Community banks have long played an important role in the U.S. economy, providing loans and other financial services to households and small businesses within their local markets. In recent years, technological and legal developments, as well as changes in the business strategies of larger banks and non-bank financial service providers, have purportedly made it more difficult for community banks to attract and retain customers, and hence to survive. Indeed, the number of community banks and the shares of bank branches, deposits, banking assets, and small business loans that are held by community banks in the U.S. have all declined substantially over the past two decades. Nonetheless, many community banks have successfully adapted to their changing environment and have continued to thrive. This paper uses data from 1992 through 2011 to examine the relationships between community bank profitability and various characteristics of the banks and the local markets in which they operate. We divide these characteristics into two categories—those that are exogenous to the control of bank managers and those that reflect the decisions or actions of bank management. We find that variables from both categories significantly influence bank profitability. Statistical tests indicate that variables within managers’ control account for between 70 and 97 % of the total explanatory power of regression equations that explain variations in performance across community banks, which suggests that managers are extremely important to community bank performance.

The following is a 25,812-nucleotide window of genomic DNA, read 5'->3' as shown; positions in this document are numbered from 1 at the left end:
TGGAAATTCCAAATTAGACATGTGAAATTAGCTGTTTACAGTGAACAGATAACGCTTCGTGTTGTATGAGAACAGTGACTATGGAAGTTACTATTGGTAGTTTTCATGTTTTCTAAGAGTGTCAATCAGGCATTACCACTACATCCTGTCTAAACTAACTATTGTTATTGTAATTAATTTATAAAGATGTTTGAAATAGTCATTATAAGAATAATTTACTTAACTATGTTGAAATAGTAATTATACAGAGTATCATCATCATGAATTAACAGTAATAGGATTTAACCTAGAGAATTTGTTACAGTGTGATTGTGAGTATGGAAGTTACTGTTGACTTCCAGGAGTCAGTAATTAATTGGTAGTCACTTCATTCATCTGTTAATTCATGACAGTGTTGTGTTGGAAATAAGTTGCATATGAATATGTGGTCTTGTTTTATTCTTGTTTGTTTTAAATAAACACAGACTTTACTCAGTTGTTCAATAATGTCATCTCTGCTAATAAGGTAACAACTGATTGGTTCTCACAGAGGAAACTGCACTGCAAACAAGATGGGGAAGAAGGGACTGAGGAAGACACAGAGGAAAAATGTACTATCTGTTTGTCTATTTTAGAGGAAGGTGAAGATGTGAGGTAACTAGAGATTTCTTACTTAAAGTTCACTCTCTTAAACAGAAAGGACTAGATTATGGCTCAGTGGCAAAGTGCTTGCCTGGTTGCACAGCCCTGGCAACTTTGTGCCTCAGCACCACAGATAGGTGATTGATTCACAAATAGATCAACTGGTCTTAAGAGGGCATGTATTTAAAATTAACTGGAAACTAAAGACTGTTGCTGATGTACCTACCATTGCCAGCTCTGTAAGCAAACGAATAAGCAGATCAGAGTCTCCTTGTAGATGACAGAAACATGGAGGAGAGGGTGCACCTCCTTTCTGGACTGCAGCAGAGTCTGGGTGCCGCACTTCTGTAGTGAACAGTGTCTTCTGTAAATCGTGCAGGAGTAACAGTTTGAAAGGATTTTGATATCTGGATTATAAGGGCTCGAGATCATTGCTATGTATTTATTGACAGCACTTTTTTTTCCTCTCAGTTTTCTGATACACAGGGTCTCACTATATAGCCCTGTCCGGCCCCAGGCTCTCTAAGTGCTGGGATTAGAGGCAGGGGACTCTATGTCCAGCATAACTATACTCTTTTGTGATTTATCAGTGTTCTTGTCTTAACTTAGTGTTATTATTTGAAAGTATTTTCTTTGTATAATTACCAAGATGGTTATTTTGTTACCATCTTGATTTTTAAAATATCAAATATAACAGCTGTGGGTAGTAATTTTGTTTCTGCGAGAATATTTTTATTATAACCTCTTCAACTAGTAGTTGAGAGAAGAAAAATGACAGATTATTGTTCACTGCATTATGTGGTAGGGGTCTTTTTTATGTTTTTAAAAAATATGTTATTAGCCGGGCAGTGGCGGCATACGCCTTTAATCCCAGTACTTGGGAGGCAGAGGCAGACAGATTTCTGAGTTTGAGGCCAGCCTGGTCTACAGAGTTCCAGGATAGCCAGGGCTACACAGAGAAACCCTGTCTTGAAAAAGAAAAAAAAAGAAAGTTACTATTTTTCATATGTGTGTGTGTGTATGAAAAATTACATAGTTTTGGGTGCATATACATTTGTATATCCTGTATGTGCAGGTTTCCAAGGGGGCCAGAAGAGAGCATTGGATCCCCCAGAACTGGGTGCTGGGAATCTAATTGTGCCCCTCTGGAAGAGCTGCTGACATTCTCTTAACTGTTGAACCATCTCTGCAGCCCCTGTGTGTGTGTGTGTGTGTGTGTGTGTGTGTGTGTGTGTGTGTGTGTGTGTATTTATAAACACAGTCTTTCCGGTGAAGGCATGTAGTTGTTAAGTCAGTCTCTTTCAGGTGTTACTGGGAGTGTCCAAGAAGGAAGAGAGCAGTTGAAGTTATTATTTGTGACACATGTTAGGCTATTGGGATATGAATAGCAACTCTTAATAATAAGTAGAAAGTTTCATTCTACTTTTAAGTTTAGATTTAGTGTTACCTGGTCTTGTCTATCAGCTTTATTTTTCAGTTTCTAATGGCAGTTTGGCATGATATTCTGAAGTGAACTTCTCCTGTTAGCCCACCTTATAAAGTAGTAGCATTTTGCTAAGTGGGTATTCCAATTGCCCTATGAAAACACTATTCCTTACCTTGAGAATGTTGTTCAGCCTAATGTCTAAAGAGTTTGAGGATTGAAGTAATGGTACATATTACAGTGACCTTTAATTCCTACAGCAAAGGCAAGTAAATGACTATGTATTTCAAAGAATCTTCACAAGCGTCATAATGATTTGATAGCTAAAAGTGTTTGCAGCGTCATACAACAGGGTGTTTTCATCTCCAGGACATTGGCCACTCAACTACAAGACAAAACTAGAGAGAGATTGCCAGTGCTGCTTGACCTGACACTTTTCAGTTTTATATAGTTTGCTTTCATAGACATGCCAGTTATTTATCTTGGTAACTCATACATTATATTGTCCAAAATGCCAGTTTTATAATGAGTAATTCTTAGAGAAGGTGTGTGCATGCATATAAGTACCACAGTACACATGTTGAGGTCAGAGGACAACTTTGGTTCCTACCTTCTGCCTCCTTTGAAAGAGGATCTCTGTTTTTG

Review of Industrial Organization – Springer Journals
Published: Jan 14, 2016
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